To put rideshare insurance coverage in perspective, only two states, Alaska and Maine, require all drivers to carry at least $100,000 in liability coverage per accident, matching the minimum that Uber and Lyft provide. Other states require less — as little as $30,000 per accident in some places.

Meanwhile, at least 12% of all U.S. drivers go without any insurance coverage at all, according to the Insurance Research Council.

In most cases, if you’re in an accident where the other driver is at fault, you are better positioned to be compensated for injuries and damages if that other person is a rideshare driver. And depending on the state and accident, you may be able to sue the rideshare company for damages beyond the policy cap.

Uninsured or underinsured coverage

To make sure you’re adequately covered in any accident, evaluate your own policy. It’s a good idea to carry coverage in case of accidents with uninsured or underinsured motorists, and some states require it. You can tap your UM or UIM coverage for expenses that go beyond the coverage of at-fault driver policies.

“The best way to protect yourself is to make sure you have high UIM coverage,” says personal injury attorney Patrick Salvi II.

Risk to the rideshare driver

The risks of rideshare drivers going without additional insurance coverage is largely theirs alone. According to the survey, 31% of those without additional coverage said they were comfortable with the policy limits provided by Uber and Lyft, while 40% indicated they would be shopping for extra coverage in the next three months.

Rideshare drivers might not realize that if they get into an accident while waiting for a call, neither Uber nor Lyft will cover damage to the driver’s vehicle. And some insurance companies might balk at paying if they weren’t aware of their customer’s rideshare driving.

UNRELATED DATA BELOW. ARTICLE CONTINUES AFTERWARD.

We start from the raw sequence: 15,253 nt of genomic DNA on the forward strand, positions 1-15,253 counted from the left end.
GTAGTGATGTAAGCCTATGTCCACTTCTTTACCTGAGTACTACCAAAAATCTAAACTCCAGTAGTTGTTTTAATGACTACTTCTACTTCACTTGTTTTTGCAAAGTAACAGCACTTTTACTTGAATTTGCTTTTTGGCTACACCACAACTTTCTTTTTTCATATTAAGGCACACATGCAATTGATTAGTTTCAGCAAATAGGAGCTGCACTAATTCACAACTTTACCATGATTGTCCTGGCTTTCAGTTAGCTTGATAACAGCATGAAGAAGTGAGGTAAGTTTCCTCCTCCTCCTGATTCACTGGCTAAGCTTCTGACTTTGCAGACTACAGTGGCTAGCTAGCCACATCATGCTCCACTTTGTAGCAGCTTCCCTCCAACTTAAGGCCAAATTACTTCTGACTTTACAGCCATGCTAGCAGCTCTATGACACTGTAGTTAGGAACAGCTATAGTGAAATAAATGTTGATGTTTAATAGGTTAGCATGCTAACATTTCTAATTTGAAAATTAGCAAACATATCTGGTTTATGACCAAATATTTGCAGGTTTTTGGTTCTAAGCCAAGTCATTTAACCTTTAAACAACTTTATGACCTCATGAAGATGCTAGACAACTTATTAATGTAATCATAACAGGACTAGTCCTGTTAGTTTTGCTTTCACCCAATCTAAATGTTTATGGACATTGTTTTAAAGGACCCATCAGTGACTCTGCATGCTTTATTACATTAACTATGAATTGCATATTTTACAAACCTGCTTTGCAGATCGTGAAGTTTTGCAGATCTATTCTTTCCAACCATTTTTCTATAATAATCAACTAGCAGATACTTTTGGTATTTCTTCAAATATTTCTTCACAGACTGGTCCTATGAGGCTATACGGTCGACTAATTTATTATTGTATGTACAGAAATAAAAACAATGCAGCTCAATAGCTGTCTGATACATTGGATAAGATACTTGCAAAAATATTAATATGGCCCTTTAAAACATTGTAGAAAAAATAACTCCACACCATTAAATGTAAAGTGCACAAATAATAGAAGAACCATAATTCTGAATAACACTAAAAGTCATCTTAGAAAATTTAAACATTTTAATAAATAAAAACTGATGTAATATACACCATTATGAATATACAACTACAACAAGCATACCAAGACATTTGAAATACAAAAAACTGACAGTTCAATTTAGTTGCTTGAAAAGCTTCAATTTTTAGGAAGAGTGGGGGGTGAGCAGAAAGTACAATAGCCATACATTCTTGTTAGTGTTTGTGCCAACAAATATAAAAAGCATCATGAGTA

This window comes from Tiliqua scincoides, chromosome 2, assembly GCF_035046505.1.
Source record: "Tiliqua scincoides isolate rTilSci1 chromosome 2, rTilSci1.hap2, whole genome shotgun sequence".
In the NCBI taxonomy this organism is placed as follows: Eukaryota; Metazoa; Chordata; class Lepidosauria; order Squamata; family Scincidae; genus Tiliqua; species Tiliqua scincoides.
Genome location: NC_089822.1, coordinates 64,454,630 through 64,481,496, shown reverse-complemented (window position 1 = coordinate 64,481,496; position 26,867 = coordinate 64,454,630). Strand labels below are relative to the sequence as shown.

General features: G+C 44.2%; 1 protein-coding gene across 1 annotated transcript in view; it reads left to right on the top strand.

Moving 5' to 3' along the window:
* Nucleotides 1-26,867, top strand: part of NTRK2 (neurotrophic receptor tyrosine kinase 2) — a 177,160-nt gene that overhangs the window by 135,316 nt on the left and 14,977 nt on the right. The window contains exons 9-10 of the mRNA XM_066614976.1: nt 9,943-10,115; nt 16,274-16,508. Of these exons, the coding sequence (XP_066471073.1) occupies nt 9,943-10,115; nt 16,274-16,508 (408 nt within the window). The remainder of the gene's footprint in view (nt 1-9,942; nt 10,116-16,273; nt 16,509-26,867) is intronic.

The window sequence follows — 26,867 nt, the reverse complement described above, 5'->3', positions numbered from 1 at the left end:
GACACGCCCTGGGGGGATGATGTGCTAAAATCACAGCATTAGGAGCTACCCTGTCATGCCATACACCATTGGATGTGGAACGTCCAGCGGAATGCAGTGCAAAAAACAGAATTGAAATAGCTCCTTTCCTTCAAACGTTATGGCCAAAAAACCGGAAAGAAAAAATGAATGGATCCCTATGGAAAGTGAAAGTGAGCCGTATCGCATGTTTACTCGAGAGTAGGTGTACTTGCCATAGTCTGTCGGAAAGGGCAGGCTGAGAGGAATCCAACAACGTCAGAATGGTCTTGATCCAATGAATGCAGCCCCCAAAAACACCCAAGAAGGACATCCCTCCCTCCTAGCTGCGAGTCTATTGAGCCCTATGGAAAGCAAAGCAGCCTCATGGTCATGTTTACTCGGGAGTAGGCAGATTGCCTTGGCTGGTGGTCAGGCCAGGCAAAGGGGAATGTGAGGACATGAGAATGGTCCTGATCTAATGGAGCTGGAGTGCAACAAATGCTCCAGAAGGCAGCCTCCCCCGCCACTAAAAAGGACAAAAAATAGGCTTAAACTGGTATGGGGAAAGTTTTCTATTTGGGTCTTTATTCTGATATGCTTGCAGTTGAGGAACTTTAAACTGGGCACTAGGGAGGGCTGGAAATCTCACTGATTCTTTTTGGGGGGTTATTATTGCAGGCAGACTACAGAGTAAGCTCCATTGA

NerdWallet, a personal finance website, analyzed the data from SherpaShare, an app that helps 50,000 rideshare drivers track mileage, earnings and expenses. The survey of 1,022 SherpaShare users was conducted Jan. 26-Feb. 9, 2016, through the app and company blog.

Elizabeth Renter is a staff writer at NerdWallet, a personal finance website. Email: elizabeth@nerdwallet.com. Twitter:@ElizabethRenter.

 

Source: nerdwallet.com

Car Accident Statistics in the U.S.

Car accident statistics

Facts
  • Average number of car accidents in the .U.S. every year is 6 million.
  • More than 90 people die in car accidents everyday.
  • 3 million people in the U.S. are injured every year in car accidents.
  • Around 2 million drivers in car accidents experience permanent injuries every year.
  • 1 in 7 people do not wear a seatbelt while driving.
  • Seatbelts reduce the risk of death by 45%.
  • Seatbelts cut the risk of serious injury by 50%.
  • People not wearing a seatbelt are 30 times more likely to be ejected from the vehicle during a crash.
Crashes Result in
  • 6% Fatality
  • 27% Non-fatality injury
  • 72% Property damage
Typical Causes of Accidents that Result in Death
  • Alcohol 40%
  • Speeding 30%
  • Reckless Driving 33%
Distracted Driving
  • Each day, more than 9 people are killed due to distracted driving.
  • More than 1060 people are injured in crashes that involve a distracted driver.1 out of 3 people text while driving.
  • You are 23 times more likely to crash while texting while driving.
  • Distraction was reported as a factor in nearly 1 in 5 crashes in which someone was injured.
  • 40% of all American teens say that they have been in a car when the driver used a cell phone in a way that put people in danger.
  • Driving while using a cell phone reduces the amount of brain activity associated with driving by 37%.
    Sending or receiving a text takes a driver’s eyes from the road for an average of 4.6 seconds, the equivalent of driving the length of an entire football field blind.
Source